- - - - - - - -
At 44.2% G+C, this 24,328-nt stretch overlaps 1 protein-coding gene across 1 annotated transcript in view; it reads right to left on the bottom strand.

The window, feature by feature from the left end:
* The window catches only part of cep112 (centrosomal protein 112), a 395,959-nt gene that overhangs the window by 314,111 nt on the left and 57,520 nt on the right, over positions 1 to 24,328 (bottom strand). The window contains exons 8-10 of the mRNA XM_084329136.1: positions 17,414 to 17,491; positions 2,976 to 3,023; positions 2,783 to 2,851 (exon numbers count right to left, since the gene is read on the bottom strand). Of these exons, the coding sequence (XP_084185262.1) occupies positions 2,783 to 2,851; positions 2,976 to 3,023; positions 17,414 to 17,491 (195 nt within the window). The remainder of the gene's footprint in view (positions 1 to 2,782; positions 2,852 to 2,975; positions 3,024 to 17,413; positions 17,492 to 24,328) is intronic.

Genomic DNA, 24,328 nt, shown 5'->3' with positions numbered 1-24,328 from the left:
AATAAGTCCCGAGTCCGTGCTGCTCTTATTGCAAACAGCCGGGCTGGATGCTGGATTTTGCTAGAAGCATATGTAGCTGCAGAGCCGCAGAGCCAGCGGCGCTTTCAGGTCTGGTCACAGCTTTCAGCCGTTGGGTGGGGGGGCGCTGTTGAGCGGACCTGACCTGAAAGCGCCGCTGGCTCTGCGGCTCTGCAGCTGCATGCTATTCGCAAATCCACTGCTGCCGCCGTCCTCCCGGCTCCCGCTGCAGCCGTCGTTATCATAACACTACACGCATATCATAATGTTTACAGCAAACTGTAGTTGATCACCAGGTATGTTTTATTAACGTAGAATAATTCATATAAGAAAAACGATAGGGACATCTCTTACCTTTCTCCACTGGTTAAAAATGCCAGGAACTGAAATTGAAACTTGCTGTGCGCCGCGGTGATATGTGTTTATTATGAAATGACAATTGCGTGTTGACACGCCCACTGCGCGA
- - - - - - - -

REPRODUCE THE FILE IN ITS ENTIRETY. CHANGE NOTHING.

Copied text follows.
At 44.2% G+C, this 24,328-nt stretch overlaps 1 protein-coding gene across 1 annotated transcript in view; it reads right to left on the bottom strand.

The window, feature by feature from the left end:
* The window catches only part of cep112 (centrosomal protein 112), a 395,959-nt gene that overhangs the window by 314,111 nt on the left and 57,520 nt on the right, over positions 1 to 24,328 (bottom strand). The window contains exons 8-10 of the mRNA XM_084329136.1: positions 17,414 to 17,491; positions 2,976 to 3,023; positions 2,783 to 2,851 (exon numbers count right to left, since the gene is read on the bottom strand). Of these exons, the coding sequence (XP_084185262.1) occupies positions 2,783 to 2,851; positions 2,976 to 3,023; positions 17,414 to 17,491 (195 nt within the window). The remainder of the gene's footprint in view (positions 1 to 2,782; positions 2,852 to 2,975; positions 3,024 to 17,413; positions 17,492 to 24,328) is intronic.

Genomic DNA, 24,328 nt, shown 5'->3' with positions numbered 1-24,328 from the left:
AATAAGTCCCGAGTCCGTGCTGCTCTTATTGCAAACAGCCGGGCTGGATGCTGGATTTTGCTAGAAGCATATGTAGCTGCAGAGCCGCAGAGCCAGCGGCGCTTTCAGGTCTGGTCACAGCTTTCAGCCGTTGGGTGGGGGGGCGCTGTTGAGCGGACCTGACCTGAAAGCGCCGCTGGCTCTGCGGCTCTGCAGCTGCATGCTATTCGCAAATCCACTGCTGCCGCCGTCCTCCCGGCTCCCGCTGCAGCCGTCGTTATCATAACACTACACGCATATCATAATGTTTACAGCAAACTGTAGTTGATCACCAGGTATGTTTTATTAACGTAGAATAATTCATATAAGAAAAACGATAGGGACATCTCTTACCTTTCTCCACTGGTTAAAAATGCCAGGAACTGAAATTGAAACTTGCTGTGCGCCGCGGTGATATGTGTTTATTATGAAATGACAATTGCGTGTTGACACGCCCACTGCGCGA